RAMAZAN OBSERVED |
August 18, 2010
Name: Major Dan
Posting date: 8/18/10
Stationed in: Afghanistan
It's the wee early morning of Day 5 of Ramazan here (the rest of the Islamic world says Ramadan, but Afghanistan does it her way). And I'm here to tell ya, people -- it ain't easy. Not that going without food and liquids of any sort (yes, water included) sounded easy, but a fast is a fast. So a few colleagues and I figured that if our Afghan partners were observing, then we could too. It really is a fascinating experience so far. By night, after iftar (the break-fast dinner after sundown) we feel quite alright. But those hunger pains during the morning and all afternoon definitely make you see why you it's a pretty big deal when Eid finally rolls around at the end of 30 days.
Why are we doing it? Primarily for the aforementioned reason: Our hosts do it, and our mission is to work closely with them in order to help build their capacity. We gain some newfound or maybe even enhanced respect from some of our dostaam (friends) by fasting along with them, and are looking to plan an iftar together here and there. It really is a joyous occasion to eat and drink finally each evening (Ah, Gatorade! Ah, mystery meat!), and the communal feel of doing it with others is very rewarding. Even the sudden and unexpected calling to a meeting with a general -- right when you're heading to iftar! -- can't dampen the spirits too much when you know that food sweet food, and quenching liquid goodness, await eventually.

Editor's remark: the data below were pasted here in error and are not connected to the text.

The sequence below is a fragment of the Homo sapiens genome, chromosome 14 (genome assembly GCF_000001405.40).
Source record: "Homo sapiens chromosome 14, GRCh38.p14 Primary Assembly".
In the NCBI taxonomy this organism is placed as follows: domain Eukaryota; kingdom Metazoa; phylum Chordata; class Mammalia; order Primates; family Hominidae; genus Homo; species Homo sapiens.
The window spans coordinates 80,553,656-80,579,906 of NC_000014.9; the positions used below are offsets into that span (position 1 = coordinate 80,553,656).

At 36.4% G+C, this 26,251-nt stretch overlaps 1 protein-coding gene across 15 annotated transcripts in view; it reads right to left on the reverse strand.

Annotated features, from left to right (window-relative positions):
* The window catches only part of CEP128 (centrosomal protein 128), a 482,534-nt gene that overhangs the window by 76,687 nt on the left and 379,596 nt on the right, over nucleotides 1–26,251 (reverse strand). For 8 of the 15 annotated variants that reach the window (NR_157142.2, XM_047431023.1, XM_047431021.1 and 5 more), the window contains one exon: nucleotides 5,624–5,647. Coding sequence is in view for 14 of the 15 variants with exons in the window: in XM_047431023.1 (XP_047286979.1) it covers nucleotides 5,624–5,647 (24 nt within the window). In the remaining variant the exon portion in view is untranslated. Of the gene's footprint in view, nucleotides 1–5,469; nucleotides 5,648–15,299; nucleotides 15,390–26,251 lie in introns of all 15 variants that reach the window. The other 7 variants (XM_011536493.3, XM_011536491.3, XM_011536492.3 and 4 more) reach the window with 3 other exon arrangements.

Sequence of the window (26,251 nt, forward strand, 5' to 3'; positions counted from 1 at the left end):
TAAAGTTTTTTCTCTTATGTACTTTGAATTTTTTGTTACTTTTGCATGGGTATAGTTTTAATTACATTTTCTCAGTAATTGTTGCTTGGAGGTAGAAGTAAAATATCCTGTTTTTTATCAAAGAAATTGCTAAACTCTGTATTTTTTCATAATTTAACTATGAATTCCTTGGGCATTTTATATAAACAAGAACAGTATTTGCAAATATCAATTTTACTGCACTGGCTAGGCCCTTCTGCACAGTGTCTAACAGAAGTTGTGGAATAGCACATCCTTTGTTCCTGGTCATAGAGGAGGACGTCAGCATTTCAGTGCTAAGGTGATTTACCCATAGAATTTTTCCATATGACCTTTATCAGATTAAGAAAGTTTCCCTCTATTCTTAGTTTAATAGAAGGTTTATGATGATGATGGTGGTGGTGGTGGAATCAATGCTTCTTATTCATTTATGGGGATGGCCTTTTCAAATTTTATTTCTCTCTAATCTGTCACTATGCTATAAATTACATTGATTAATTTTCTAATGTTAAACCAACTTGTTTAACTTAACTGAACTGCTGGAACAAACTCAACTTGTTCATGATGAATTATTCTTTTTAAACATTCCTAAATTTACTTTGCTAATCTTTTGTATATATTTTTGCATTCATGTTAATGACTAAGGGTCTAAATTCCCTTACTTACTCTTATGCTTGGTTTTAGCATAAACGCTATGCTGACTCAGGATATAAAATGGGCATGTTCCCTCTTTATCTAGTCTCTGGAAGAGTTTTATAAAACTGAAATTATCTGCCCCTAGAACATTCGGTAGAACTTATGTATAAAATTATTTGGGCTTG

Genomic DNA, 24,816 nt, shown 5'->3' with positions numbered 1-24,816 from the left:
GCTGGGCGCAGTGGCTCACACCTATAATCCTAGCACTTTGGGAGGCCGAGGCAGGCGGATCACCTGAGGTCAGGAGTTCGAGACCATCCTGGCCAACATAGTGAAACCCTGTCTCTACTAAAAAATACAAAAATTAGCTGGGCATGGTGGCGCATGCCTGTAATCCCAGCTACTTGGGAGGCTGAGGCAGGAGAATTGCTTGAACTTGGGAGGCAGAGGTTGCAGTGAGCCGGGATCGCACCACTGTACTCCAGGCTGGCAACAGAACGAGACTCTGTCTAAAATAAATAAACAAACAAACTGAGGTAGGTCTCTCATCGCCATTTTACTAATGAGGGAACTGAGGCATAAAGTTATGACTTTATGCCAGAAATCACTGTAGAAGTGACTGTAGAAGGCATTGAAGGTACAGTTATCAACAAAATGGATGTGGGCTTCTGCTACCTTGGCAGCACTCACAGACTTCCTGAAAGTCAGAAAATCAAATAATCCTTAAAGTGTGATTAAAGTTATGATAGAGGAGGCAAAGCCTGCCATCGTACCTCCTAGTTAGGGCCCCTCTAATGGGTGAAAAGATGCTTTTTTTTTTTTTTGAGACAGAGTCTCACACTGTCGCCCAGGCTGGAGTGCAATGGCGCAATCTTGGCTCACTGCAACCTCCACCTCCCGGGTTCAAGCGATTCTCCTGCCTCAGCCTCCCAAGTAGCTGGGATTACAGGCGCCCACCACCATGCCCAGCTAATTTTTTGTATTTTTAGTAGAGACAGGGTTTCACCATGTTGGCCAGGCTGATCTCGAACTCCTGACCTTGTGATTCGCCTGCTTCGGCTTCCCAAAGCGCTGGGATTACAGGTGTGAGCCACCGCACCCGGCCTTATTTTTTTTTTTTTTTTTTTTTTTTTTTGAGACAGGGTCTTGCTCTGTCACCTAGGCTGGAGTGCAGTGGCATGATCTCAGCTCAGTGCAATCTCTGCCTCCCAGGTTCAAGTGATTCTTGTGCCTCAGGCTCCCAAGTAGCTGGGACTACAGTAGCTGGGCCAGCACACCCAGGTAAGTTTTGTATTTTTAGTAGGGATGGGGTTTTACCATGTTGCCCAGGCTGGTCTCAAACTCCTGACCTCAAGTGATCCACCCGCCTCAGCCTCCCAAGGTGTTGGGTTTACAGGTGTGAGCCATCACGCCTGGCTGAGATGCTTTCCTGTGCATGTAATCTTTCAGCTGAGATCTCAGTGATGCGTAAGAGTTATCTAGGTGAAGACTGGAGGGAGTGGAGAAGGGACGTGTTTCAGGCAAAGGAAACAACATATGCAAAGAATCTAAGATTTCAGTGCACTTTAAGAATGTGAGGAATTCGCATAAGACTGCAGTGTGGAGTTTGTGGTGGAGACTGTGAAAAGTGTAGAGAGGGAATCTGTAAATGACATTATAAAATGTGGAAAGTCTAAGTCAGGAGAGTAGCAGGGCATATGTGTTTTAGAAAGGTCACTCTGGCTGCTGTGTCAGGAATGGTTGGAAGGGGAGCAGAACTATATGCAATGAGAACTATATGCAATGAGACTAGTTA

Now THAT is eating well, Afghan style. Six separate meat dishes represent, on one plate.
Each of us has our priorities and rationale for taking part, I suppose. Just among the few Americans known to be observing the fast here, there is at least Christian, Buddhist and agnostic representation. But it presents a spiritual opportunity for those who choose to see it that way -- and one rewarding result is the chance to learn a whole lot more about the practice and traditions of a religion adhered to by a quarter of the world's population. In addition to fasting and abstinence, there is emphasis upon refraining from gossip, swearing, fighting, lusting (yeah, no problems here), and holding grudges. Encouraged are charity, charity, and more charity -- and seeking of forgiveness. So, not bad things to strive for over a month of cleansing. In these and other ways, there are of course striking similarities to traditions of other religions.
Alright, I'm sounding preachy, so it's time to sign this one off. But I hope to, at the very least, keep things interesting for you always, readers. At least as interesting as a Kabul-based assignment can be!
My dining companions that night: Spokesman/celeb Bashary, Shamshad TV, police protection, and my peeps from NTM-A. More from the Serena:
My main man Joe classin' up the joint...
Marble everything; again, I walked around stunned at the opulence that I didn't think possible anywhere in Afghanistan today.
His hair, as always, was perfect. (Bashary's, that is, not the maniacs flanking him.)